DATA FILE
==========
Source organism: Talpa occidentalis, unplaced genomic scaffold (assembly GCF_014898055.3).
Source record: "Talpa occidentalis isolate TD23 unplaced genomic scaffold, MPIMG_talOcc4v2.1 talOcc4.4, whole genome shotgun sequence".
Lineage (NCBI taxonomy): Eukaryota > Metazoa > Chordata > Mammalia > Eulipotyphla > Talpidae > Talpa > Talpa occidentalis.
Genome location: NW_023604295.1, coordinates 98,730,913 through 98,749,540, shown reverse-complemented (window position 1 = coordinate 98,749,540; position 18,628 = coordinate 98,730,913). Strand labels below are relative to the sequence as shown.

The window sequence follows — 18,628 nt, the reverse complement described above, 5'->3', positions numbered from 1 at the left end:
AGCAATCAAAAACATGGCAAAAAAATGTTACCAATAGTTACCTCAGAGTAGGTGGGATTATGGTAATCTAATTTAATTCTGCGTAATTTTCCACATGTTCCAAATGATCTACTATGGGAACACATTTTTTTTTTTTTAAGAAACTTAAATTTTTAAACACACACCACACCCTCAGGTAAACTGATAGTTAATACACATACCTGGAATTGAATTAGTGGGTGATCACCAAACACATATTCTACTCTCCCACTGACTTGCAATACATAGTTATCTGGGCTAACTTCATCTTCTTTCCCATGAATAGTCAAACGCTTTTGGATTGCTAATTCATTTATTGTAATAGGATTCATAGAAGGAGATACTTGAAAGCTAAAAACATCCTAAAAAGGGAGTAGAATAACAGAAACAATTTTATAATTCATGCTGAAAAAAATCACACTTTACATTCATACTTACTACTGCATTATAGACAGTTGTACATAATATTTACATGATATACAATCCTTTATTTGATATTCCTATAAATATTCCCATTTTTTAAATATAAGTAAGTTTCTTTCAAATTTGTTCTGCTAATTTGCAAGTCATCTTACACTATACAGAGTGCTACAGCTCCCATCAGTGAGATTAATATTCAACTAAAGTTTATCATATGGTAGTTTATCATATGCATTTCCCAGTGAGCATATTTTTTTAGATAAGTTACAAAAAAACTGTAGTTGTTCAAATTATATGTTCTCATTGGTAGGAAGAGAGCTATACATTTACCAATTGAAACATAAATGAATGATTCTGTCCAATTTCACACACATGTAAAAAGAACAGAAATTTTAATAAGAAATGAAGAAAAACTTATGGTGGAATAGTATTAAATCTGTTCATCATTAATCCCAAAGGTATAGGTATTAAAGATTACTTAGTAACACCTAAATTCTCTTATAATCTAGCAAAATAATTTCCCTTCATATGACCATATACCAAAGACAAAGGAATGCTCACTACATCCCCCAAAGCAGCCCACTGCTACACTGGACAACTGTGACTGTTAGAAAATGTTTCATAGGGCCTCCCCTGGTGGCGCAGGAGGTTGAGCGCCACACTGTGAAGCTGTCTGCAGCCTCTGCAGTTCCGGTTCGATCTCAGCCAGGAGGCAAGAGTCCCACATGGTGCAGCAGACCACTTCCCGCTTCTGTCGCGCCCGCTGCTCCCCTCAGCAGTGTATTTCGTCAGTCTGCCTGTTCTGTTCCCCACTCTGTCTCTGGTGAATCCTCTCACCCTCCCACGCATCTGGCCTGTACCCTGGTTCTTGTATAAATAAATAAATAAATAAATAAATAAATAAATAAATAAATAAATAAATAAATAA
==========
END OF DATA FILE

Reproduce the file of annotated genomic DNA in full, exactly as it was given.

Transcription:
Source organism: Talpa occidentalis, unplaced genomic scaffold (assembly GCF_014898055.3).
Source record: "Talpa occidentalis isolate TD23 unplaced genomic scaffold, MPIMG_talOcc4v2.1 talOcc4.4, whole genome shotgun sequence".
Lineage (NCBI taxonomy): Eukaryota > Metazoa > Chordata > Mammalia > Eulipotyphla > Talpidae > Talpa > Talpa occidentalis.
Genome location: NW_023604295.1, coordinates 98,730,913 through 98,749,540, shown reverse-complemented (window position 1 = coordinate 98,749,540; position 18,628 = coordinate 98,730,913). Strand labels below are relative to the sequence as shown.

The window sequence follows — 18,628 nt, the reverse complement described above, 5'->3', positions numbered from 1 at the left end:
AGCAATCAAAAACATGGCAAAAAAATGTTACCAATAGTTACCTCAGAGTAGGTGGGATTATGGTAATCTAATTTAATTCTGCGTAATTTTCCACATGTTCCAAATGATCTACTATGGGAACACATTTTTTTTTTTTTAAGAAACTTAAATTTTTAAACACACACCACACCCTCAGGTAAACTGATAGTTAATACACATACCTGGAATTGAATTAGTGGGTGATCACCAAACACATATTCTACTCTCCCACTGACTTGCAATACATAGTTATCTGGGCTAACTTCATCTTCTTTCCCATGAATAGTCAAACGCTTTTGGATTGCTAATTCATTTATTGTAATAGGATTCATAGAAGGAGATACTTGAAAGCTAAAAACATCCTAAAAAGGGAGTAGAATAACAGAAACAATTTTATAATTCATGCTGAAAAAAATCACACTTTACATTCATACTTACTACTGCATTATAGACAGTTGTACATAATATTTACATGATATACAATCCTTTATTTGATATTCCTATAAATATTCCCATTTTTTAAATATAAGTAAGTTTCTTTCAAATTTGTTCTGCTAATTTGCAAGTCATCTTACACTATACAGAGTGCTACAGCTCCCATCAGTGAGATTAATATTCAACTAAAGTTTATCATATGGTAGTTTATCATATGCATTTCCCAGTGAGCATATTTTTTTAGATAAGTTACAAAAAAACTGTAGTTGTTCAAATTATATGTTCTCATTGGTAGGAAGAGAGCTATACATTTACCAATTGAAACATAAATGAATGATTCTGTCCAATTTCACACACATGTAAAAAGAACAGAAATTTTAATAAGAAATGAAGAAAAACTTATGGTGGAATAGTATTAAATCTGTTCATCATTAATCCCAAAGGTATAGGTATTAAAGATTACTTAGTAACACCTAAATTCTCTTATAATCTAGCAAAATAATTTCCCTTCATATGACCATATACCAAAGACAAAGGAATGCTCACTACATCCCCCAAAGCAGCCCACTGCTACACTGGACAACTGTGACTGTTAGAAAATGTTTCATAGGGCCTCCCCTGGTGGCGCAGGAGGTTGAGCGCCACACTGTGAAGCTGTCTGCAGCCTCTGCAGTTCCGGTTCGATCTCAGCCAGGAGGCAAGAGTCCCACATGGTGCAGCAGACCACTTCCCGCTTCTGTCGCGCCCGCTGCTCCCCTCAGCAGTGTATTTCGTCAGTCTGCCTGTTCTGTTCCCCACTCTGTCTCTGGTGAATCCTCTCACCCTCCCACGCATCTGGCCTGTACCCTGGTTCTTGTATAAATAAATAAATAAATAAATAAATAAATAAATAAATAAATAAATAAATAAATAA